Posted in: Child Pornography ,

December 27, 2018

Distribution of Child Pornography | Case Study

By Brian Manchester

Distribution of Child Pornography

Child Pornography charges have tremendous consequences for those convicted in the State of Pennsylvania. In “Child Pornography Charges in Pennsylvania”, we discussed how these charges can effectively result in a ‘life sentence’.

Now we will examine US v Scott, a child pornography case that shows how possession of child pornography can lead to distribution charges, and how those distribution charges can be fought against.

                US v Scott 

Jason Scott pleaded guilty to one count of possessing child pornography and was sentenced to 108 months in prison and a lifetime term of supervised release. He appealed the district court’s calculation of his Sentencing Guidelines range as well as the length and conditions of his supervised release.

A grand jury indicted Scott on one count of possessing child pornography in violation of 18 U.S.C. § 2252A(a)(5)(B) and three counts of receiving child pornography in violation of 18 U.S.C. § 2252A(a)(2)(A). He originally pleaded guilty to one count of receiving child pornography and was sentenced to 235 months in prison and a ten-year term of supervised release. However, this conviction was vacated after Scott filed a motion alleging that he pleaded guilty because his lawyer assured him that the district judge had told a mutual friend that Scott would get “hammered” if he went to trial, but that the judge would “take it easy on him” by sentencing him to only five years if Scott pleaded guilty.

The second time around Scott pleaded guilty again to a single count of possessing child pornography. This plea’s stipulated factual basis agents conducting an investigation into the use of a computer program called LimeWire determined that Scott’s computer “was actively downloading and possessing child pornography.” Law enforcement was able to download three illicit videos from the “shared” Limewire file folder on Scott’s computer. Through a forensic examination of Scott’s computer they confirmed that those videos were downloaded from the internet. The placement of files in the shared folder is part of Limewire’s default (but optional) settings.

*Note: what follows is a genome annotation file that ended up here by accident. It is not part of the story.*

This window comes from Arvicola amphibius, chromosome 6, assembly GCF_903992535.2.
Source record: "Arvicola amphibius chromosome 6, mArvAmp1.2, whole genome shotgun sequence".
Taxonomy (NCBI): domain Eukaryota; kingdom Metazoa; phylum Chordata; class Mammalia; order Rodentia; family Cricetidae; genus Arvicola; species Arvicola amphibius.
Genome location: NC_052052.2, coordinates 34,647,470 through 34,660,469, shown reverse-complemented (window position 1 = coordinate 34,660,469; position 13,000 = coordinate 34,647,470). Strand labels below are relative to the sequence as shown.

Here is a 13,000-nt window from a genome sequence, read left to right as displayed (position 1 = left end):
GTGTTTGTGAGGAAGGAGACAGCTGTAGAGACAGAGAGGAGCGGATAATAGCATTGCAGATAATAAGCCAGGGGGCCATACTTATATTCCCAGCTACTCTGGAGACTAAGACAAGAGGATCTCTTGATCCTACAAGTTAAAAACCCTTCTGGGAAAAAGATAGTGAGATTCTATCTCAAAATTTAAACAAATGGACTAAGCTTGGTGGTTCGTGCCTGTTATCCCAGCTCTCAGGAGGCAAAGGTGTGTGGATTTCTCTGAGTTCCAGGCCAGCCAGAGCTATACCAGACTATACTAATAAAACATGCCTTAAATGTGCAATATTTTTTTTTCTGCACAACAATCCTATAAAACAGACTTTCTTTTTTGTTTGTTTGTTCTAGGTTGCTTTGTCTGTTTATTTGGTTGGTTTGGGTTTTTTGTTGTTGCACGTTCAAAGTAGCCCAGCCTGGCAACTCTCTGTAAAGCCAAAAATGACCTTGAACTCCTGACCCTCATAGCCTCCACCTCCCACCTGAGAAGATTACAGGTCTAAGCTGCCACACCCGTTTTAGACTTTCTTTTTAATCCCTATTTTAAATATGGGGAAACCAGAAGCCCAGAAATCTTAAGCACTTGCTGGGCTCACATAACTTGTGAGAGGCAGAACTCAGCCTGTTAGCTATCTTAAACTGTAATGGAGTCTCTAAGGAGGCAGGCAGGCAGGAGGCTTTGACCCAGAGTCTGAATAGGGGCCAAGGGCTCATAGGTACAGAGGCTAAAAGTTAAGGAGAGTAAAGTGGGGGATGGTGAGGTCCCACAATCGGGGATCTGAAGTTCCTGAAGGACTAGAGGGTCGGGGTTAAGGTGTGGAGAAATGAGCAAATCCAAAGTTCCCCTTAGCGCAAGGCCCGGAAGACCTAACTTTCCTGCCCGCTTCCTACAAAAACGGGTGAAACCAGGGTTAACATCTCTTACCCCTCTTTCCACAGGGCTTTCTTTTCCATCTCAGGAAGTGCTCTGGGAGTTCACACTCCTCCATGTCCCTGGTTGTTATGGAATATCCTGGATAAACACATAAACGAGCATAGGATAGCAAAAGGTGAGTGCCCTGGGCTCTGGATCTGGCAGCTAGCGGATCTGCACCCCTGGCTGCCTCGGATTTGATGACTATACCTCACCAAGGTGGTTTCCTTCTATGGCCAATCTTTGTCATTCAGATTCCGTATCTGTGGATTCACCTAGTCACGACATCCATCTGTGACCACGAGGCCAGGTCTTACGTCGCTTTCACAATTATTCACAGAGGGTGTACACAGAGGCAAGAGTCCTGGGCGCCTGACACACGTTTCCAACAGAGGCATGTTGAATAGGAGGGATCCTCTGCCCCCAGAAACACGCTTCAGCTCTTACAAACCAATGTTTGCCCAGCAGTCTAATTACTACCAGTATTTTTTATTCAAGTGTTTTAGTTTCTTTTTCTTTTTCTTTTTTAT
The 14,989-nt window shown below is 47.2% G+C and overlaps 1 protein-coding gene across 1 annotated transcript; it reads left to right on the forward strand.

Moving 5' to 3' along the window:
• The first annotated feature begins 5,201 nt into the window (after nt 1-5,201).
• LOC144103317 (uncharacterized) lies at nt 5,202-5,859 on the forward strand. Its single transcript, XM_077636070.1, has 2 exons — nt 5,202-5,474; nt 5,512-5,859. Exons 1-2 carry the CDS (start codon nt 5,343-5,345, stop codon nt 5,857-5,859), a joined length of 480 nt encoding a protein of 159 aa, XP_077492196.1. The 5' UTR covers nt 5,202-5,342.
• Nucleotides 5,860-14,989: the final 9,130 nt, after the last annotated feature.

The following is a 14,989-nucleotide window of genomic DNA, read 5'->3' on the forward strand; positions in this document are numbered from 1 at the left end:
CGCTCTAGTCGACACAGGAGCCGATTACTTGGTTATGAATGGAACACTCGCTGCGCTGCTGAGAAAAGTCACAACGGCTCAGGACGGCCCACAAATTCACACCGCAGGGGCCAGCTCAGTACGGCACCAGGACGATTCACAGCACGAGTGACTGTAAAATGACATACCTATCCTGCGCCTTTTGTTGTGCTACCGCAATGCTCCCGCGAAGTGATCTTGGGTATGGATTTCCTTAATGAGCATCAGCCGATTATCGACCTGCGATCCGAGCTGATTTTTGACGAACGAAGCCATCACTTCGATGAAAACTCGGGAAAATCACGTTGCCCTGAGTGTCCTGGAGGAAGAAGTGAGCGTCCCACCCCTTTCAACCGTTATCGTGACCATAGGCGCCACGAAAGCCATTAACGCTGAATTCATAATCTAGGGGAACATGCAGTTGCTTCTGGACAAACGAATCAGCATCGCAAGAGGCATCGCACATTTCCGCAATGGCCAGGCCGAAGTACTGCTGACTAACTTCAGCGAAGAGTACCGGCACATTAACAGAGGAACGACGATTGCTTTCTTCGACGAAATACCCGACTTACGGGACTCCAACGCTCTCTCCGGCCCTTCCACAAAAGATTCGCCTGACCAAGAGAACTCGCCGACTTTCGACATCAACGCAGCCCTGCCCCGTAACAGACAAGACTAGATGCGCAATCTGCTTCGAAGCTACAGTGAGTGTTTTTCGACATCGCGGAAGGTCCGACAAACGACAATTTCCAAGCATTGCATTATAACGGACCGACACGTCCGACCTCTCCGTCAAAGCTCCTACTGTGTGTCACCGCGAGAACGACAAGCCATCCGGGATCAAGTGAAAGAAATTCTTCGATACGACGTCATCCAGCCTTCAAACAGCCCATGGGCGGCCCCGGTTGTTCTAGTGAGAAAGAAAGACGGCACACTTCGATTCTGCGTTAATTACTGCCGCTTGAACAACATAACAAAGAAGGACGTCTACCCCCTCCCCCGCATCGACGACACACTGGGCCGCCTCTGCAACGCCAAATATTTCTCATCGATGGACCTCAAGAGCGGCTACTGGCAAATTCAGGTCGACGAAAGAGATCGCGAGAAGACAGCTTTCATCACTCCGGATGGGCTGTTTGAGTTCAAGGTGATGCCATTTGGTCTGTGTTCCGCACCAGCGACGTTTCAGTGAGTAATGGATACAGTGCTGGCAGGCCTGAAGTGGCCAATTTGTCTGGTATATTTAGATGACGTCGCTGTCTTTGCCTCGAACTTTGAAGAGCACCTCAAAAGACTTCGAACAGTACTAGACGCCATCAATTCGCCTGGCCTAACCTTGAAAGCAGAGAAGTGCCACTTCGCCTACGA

Scott’s Presentencing Report (PSR) stated that he had used LimeWire to traffic in child pornography. The PSR recommended a five-level enhancement under U.S. Sentencing Guideline § 2G2.2(b)(3)(B) for “distribution [of child pornography] for the receipt, or expectation of a thing of value, but not for pecuniary gain.” Scott objected to this enhancement, arguing that a two-level enhancement under § 2G2.2(b)(3)(F) for “distribution other than distribution described in subdivisions (A) through (E)” should be applied instead. The PSR disagreed with this position, telling the court that Scott “had the file sharing function of [LimeWire] turned on … allowing him to not only receive … but to ‘distribute’ child pornography.” The PSR added that § 2G2.2(b)(3)(B) applies when a defendant trades in child pornography in exchange for child pornography.

Scott disagreed and argued to the court that he had been convicted of possession, not distribution, of child pornography. He stated that Government had not presented any “evidence that he knew he was making child pornography available to others or that he was a sophisticated computer user who might be presumed cognizant of the sharing.”

  • 2G2.2(b)(3)(B); Receipt, or Expectation of a Thing of Value

The issue in Scott’s case was whether he distributed child pornography “for the receipt, or expectation of receipt, of a thing of value” so as to warrant a five-level enhancement. The Fifth Circuit stated that a sentencing court must make a “requisite finding” that a defendant used LimeWire to “download and distribute child pornography” within the meaning of § 2G2.2(b)(3)(B). The sentencing court had concluded that Scott “by using LimeWire and other peer-to-peer file sharing programs, agreed to share the child pornography he gathered.” The 5th Circuit Court of Appeals remanded Scott’s case back to the sentencing court with instructions that the court must determine “whether the Government has met its burden of proving by a preponderance of the evidence that Scott knowingly used LimeWire in ‘the kind of exchange contemplated by § 2G2.2(b)(3)(B).’”